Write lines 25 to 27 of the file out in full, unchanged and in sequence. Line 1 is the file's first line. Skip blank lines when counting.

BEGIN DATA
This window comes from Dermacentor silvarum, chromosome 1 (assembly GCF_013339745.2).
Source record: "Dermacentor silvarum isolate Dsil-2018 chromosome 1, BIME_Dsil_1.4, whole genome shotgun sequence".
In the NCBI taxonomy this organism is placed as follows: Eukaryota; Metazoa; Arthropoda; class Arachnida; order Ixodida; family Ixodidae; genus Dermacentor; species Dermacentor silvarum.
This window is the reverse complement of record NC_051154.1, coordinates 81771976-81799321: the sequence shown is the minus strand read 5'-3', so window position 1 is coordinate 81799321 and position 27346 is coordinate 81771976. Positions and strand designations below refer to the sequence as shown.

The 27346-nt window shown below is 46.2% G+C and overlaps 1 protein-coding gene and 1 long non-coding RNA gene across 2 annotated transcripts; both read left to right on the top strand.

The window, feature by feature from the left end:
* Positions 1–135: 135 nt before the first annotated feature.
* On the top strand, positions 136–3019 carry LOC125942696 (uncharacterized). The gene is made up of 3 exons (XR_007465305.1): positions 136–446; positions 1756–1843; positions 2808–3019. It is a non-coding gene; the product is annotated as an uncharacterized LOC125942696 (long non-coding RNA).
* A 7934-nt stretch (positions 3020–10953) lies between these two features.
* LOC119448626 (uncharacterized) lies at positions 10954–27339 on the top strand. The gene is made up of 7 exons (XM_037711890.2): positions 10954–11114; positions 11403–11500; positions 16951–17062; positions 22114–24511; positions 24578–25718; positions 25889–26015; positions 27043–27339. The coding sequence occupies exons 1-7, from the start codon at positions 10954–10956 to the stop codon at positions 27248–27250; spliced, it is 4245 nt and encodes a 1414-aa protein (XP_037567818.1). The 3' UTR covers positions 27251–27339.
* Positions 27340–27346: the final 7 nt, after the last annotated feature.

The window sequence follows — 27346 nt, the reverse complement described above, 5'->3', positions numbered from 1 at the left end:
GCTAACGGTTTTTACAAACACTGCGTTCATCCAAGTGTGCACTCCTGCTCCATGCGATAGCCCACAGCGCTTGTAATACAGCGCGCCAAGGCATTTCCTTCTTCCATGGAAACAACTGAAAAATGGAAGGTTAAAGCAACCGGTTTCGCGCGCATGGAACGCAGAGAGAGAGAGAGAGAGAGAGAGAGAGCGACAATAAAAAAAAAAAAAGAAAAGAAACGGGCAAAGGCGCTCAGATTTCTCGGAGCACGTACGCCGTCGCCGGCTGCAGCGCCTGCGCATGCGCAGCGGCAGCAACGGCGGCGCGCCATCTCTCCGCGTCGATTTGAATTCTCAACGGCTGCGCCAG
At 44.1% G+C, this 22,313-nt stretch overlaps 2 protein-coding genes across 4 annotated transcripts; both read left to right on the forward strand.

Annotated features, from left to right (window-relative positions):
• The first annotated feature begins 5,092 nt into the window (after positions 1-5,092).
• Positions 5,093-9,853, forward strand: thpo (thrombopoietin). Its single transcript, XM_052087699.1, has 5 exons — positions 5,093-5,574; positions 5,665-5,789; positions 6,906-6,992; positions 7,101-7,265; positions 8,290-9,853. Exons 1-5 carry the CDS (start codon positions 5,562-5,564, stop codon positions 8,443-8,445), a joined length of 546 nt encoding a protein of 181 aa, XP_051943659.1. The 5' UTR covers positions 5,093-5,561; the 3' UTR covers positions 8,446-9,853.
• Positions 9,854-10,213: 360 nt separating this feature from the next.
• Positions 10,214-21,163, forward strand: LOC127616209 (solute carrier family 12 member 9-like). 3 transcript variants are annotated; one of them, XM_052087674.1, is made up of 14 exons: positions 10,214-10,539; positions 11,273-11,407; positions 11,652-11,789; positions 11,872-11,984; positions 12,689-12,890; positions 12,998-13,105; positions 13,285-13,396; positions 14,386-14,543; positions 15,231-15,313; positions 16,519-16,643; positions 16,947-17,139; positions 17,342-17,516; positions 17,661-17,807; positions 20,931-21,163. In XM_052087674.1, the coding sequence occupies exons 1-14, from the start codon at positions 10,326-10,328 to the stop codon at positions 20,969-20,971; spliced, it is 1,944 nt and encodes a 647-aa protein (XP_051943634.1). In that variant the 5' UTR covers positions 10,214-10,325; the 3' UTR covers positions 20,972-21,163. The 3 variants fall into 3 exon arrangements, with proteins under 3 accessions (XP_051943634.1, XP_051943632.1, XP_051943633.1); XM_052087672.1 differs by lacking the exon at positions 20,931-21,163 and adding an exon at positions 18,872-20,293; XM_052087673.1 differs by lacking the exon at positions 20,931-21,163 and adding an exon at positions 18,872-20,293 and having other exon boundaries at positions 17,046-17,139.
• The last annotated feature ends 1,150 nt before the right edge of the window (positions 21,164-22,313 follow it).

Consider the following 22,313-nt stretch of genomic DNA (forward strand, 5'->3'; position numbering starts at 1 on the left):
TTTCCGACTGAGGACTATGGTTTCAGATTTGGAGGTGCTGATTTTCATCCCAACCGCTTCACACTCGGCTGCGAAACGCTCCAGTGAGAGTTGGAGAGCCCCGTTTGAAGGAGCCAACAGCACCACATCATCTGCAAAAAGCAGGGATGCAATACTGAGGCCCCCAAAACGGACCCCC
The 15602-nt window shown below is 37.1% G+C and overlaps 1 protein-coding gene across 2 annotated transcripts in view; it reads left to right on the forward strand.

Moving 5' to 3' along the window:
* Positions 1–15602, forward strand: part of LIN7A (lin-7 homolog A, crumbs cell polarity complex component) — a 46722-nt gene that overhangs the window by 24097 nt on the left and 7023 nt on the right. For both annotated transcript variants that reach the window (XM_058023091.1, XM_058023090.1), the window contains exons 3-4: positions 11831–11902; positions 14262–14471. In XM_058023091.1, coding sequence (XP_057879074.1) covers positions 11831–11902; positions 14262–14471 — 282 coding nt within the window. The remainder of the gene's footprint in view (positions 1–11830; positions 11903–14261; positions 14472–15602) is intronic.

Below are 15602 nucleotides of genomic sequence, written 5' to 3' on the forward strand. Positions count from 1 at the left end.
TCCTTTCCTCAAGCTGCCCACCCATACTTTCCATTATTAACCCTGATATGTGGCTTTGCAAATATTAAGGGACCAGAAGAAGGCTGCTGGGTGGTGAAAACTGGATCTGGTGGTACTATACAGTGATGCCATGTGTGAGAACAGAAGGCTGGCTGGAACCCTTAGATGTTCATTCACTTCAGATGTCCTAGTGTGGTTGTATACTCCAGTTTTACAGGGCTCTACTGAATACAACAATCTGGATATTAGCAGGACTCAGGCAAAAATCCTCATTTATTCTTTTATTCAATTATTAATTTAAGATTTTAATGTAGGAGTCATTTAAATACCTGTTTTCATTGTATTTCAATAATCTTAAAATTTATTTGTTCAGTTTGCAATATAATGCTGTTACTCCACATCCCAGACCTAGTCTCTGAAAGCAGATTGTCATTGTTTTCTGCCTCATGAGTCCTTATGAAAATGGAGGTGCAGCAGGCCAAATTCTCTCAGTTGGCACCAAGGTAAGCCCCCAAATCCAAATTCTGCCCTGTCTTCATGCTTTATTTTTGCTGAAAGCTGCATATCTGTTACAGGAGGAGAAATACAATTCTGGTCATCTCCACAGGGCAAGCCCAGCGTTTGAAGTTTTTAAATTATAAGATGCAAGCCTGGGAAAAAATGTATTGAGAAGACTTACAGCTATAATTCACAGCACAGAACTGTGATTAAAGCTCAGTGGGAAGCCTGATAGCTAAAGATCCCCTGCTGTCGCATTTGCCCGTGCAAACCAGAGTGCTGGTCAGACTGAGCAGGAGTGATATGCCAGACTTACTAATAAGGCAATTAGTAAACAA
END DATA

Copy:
* Positions 1–15602, forward strand: part of LIN7A (lin-7 homolog A, crumbs cell polarity complex component) — a 46722-nt gene that overhangs the window by 24097 nt on the left and 7023 nt on the right. For both annotated transcript variants that reach the window (XM_058023091.1, XM_058023090.1), the window contains exons 3-4: positions 11831–11902; positions 14262–14471. In XM_058023091.1, coding sequence (XP_057879074.1) covers positions 11831–11902; positions 14262–14471 — 282 coding nt within the window. The remainder of the gene's footprint in view (positions 1–11830; positions 11903–14261; positions 14472–15602) is intronic.

Below are 15602 nucleotides of genomic sequence, written 5' to 3' on the forward strand. Positions count from 1 at the left end.
TCCTTTCCTCAAGCTGCCCACCCATACTTTCCATTATTAACCCTGATATGTGGCTTTGCAAATATTAAGGGACCAGAAGAAGGCTGCTGGGTGGTGAAAACTGGATCTGGTGGTACTATACAGTGATGCCATGTGTGAGAACAGAAGGCTGGCTGGAACCCTTAGATGTTCATTCACTTCAGATGTCCTAGTGTGGTTGTATACTCCAGTTTTACAGGGCTCTACTGAATACAACAATCTGGATATTAGCAGGACTCAGGCAAAAATCCTCATTTATTCTTTTATTCAATTATTAATTTAAGATTTTAATGTAGGAGTCATTTAAATACCTGTTTTCATTGTATTTCAATAATCTTAAAATTTATTTGTTCAGTTTGCAATATAATGCTGTTACTCCACATCCCAGACCTAGTCTCTGAAAGCAGATTGTCATTGTTTTCTGCCTCATGAGTCCTTATGAAAATGGAGGTGCAGCAGGCCAAATTCTCTCAGTTGGCACCAAGGTAAGCCCCCAAATCCAAATTCTGCCCTGTCTTCATGCTTTATTTTTGCTGAAAGCTGCATATCTGTTACAGGAGGAGAAATACAATTCTGGTCATCTCCACAGGGCAAGCCCAGCGTTTGAAGTTTTTAAATTATAAGATGCAAGCCTGGGAAAAAATGTATTGAGAAGACTTACAGCTATAATTCACAGCACAGAACTGTGATTAAAGCTCAGTGGGAAGCCTGATAGCTAAAGATCCCCTGCTGTCGCATTTGCCCGTGCAAACCAGAGTGCTGGTCAGACTGAGCAGGAGTGATATGCCAGACTTACTAATAAGGCAATTAGTAAACAA